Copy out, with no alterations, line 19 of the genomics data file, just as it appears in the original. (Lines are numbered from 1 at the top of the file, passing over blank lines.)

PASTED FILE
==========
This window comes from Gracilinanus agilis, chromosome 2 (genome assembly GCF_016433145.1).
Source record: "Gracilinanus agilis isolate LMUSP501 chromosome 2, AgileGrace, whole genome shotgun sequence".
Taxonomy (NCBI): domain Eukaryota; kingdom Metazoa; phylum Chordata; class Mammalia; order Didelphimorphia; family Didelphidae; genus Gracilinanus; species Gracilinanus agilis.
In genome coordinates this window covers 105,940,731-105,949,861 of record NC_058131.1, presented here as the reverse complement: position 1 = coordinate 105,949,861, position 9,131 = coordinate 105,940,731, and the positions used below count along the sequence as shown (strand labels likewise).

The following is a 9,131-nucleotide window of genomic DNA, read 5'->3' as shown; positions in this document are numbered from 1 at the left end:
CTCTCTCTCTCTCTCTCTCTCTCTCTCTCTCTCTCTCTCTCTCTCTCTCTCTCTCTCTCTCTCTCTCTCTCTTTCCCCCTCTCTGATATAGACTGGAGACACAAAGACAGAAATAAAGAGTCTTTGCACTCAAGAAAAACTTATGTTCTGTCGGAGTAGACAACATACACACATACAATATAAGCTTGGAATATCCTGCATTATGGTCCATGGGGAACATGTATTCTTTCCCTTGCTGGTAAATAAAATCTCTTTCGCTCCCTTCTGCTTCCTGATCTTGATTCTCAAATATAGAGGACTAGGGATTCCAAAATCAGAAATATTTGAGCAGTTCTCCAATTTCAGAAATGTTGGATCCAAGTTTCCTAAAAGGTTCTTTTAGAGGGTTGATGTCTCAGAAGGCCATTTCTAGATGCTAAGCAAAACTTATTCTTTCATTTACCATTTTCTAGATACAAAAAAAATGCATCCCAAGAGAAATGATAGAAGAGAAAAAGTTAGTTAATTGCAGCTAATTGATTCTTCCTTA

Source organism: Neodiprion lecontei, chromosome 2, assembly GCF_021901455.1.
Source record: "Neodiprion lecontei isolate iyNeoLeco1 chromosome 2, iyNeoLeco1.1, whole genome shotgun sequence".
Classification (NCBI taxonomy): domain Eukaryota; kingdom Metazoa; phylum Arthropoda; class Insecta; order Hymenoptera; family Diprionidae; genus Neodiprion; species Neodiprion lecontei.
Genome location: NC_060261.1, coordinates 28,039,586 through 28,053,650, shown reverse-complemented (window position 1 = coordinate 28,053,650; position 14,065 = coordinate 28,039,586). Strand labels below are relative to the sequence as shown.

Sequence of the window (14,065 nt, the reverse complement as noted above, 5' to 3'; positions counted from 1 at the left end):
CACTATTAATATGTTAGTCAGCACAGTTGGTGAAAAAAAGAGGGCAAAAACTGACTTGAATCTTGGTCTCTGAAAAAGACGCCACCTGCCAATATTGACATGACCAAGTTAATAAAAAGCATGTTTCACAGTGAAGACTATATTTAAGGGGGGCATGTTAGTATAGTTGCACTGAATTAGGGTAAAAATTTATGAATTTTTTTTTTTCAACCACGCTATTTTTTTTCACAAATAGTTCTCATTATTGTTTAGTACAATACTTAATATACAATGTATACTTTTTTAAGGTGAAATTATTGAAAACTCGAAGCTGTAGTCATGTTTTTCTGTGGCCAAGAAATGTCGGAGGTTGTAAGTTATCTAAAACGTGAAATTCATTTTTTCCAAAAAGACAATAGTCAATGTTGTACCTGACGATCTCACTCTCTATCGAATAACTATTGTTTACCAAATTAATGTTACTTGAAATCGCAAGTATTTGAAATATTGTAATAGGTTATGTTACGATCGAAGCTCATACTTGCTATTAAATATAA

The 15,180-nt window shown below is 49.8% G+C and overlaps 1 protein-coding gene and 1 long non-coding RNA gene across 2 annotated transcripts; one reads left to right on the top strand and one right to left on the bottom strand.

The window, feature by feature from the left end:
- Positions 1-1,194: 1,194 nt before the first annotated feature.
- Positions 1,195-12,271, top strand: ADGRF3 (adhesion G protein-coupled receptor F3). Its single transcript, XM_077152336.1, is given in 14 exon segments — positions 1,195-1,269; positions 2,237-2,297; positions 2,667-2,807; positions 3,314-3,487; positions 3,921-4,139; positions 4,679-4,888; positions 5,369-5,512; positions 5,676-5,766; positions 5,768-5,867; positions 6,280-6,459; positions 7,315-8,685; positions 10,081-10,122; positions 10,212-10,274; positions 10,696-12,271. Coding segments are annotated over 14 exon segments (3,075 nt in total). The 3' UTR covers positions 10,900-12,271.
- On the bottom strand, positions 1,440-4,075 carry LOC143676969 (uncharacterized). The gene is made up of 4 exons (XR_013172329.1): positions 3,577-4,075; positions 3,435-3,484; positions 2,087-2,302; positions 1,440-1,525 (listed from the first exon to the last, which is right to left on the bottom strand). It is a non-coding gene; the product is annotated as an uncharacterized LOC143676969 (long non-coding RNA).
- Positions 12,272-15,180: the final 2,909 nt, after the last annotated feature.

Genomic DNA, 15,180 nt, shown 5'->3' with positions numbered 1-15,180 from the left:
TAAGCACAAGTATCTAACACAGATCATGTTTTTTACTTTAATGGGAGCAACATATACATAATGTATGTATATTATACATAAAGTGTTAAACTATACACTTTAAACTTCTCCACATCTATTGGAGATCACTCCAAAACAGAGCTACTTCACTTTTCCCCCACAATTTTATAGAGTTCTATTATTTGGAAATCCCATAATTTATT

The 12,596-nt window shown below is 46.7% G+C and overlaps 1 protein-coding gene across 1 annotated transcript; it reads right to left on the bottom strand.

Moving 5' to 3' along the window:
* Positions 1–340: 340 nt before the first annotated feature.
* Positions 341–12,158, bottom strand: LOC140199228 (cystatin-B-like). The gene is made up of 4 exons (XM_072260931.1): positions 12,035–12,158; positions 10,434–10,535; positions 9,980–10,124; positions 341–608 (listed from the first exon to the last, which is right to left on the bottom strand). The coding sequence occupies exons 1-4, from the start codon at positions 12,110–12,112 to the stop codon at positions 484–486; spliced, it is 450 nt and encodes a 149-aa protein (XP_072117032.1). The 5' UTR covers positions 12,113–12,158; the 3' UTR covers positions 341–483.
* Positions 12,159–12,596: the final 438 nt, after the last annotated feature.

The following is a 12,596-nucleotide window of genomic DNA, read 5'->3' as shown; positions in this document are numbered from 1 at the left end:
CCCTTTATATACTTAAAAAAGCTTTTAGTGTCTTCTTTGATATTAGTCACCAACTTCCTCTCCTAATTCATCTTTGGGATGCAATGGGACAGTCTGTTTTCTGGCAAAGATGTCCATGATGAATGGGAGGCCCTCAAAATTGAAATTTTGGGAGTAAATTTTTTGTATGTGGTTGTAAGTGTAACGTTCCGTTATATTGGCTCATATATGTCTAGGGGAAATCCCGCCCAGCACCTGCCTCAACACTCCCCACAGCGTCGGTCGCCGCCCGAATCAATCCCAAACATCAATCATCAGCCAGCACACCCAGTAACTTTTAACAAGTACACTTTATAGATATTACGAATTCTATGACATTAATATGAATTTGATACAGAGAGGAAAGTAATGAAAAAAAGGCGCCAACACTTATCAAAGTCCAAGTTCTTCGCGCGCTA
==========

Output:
Genomic DNA, 15,180 nt, shown 5'->3' with positions numbered 1-15,180 from the left: